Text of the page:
China Sinda IP law firm valued at $300m considering sale – Beijing based firm, China Sinda Intellectual Property Ltd is considering its sale options after investors from public equity firms have expressed their interest, reports Bloomberg. The firm with almost 200 attorneys and global offices from Beijing to Washington DC has been valued at around $300 million by financial advisors, although deliberations and negotiations continue with the owner potentially retaining a business stake. (JW)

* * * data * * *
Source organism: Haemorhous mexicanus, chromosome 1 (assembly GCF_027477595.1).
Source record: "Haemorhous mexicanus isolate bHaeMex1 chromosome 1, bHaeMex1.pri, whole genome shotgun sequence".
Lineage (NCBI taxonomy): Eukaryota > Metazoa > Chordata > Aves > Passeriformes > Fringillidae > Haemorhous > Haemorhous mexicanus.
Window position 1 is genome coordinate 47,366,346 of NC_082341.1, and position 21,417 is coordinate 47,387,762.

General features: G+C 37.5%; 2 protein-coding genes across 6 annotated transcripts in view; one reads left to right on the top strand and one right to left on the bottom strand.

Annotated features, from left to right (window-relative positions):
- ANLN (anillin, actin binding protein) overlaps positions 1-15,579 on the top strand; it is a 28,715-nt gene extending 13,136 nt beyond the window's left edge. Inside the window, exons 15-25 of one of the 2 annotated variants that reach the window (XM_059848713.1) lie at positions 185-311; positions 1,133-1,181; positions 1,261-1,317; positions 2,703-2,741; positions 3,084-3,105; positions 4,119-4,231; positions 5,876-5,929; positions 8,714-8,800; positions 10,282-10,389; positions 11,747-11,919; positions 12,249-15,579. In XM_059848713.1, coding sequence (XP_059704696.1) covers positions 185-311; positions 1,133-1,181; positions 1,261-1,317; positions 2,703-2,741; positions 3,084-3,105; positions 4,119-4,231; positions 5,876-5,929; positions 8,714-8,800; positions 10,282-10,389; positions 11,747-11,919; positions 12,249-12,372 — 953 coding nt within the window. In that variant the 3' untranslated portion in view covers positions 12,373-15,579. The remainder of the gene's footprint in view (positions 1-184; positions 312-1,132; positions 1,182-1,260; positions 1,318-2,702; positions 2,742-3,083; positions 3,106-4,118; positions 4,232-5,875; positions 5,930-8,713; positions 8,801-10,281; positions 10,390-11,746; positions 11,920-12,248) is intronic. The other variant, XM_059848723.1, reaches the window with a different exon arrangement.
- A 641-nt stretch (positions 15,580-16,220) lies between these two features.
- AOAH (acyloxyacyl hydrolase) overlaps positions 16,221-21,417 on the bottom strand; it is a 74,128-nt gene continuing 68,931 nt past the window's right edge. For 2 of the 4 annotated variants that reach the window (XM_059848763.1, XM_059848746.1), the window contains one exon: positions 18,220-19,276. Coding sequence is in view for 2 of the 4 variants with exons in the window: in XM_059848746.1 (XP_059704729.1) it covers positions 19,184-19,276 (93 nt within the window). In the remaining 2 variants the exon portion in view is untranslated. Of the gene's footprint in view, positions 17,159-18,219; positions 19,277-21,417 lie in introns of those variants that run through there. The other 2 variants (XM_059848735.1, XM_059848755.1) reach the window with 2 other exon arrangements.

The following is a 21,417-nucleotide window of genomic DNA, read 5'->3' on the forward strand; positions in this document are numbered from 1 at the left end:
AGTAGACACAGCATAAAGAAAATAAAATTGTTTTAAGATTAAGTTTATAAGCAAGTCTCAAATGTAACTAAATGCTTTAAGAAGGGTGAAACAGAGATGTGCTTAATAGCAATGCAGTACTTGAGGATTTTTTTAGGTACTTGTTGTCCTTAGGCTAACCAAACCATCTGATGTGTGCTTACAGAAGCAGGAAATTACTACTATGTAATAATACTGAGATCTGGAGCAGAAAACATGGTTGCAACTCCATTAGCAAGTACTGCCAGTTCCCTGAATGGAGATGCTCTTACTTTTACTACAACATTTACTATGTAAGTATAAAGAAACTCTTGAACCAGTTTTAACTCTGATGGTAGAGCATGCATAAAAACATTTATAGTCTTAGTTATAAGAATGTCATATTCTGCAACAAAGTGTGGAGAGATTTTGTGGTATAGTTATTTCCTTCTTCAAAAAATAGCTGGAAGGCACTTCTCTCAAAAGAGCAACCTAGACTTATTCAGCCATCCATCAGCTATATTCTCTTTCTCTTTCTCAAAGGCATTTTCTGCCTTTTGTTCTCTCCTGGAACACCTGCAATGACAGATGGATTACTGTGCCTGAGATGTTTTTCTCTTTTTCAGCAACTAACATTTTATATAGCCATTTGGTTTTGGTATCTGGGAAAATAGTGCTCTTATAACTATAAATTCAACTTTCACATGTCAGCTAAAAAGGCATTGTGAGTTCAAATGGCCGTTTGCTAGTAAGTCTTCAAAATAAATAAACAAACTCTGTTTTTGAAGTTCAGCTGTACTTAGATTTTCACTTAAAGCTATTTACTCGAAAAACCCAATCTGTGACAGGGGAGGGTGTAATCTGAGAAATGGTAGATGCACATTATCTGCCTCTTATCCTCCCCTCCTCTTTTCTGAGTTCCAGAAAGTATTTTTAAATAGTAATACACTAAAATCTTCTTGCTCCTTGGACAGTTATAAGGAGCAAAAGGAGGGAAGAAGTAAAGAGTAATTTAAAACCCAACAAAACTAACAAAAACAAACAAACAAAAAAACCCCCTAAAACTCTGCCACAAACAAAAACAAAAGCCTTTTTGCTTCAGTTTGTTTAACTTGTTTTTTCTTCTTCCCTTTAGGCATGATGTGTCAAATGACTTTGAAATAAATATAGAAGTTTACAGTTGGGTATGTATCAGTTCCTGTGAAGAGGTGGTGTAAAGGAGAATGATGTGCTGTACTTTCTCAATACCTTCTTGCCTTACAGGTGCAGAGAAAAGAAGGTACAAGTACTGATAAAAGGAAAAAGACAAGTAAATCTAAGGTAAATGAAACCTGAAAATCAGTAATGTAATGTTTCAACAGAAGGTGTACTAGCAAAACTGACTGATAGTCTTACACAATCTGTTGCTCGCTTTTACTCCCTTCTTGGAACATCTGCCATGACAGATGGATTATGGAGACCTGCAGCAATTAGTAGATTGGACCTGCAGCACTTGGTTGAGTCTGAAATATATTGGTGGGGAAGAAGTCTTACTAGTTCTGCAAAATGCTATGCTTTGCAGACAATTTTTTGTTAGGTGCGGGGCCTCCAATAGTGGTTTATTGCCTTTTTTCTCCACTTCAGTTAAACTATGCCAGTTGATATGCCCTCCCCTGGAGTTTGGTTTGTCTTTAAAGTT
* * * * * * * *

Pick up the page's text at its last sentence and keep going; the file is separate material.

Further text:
Peppa Pig praises China’s IP protection efforts – Speaking to China Daily, Tim Pfeiffer, the senior vice-president of business affairs for the family & brands division at Entertainment One UK (the company that manages Peppa Pig) has praised the introduction of China’s internet court, which he contends has allowed China to better adapt to the digital environment. Entertainment One recently obtained a court order from the court ordering car-sharing platform Beijing Togo Technology Co to cease its infringement of the Peppa Pig trademark, Pfeiffer observing: “'Convenient, fast and intelligent' describes the process of this litigation case. The modular design of the entire process allows complex litigation processes to be understood at a glance." He added: “This case is, to some extent, a landmark judgment in the development of China's IPR protection. It is the manifestation of how China is steadily implementing guidelines to effectively promote the creation and application of intellectual property rights and more strictly implement the IPR protection system." We have previously spoken to the company’s IP team about its protection efforts in China and this latest piece illustrates how the trademark department is willing to embrace new forums in its bid to protect the beloved brand. (TL)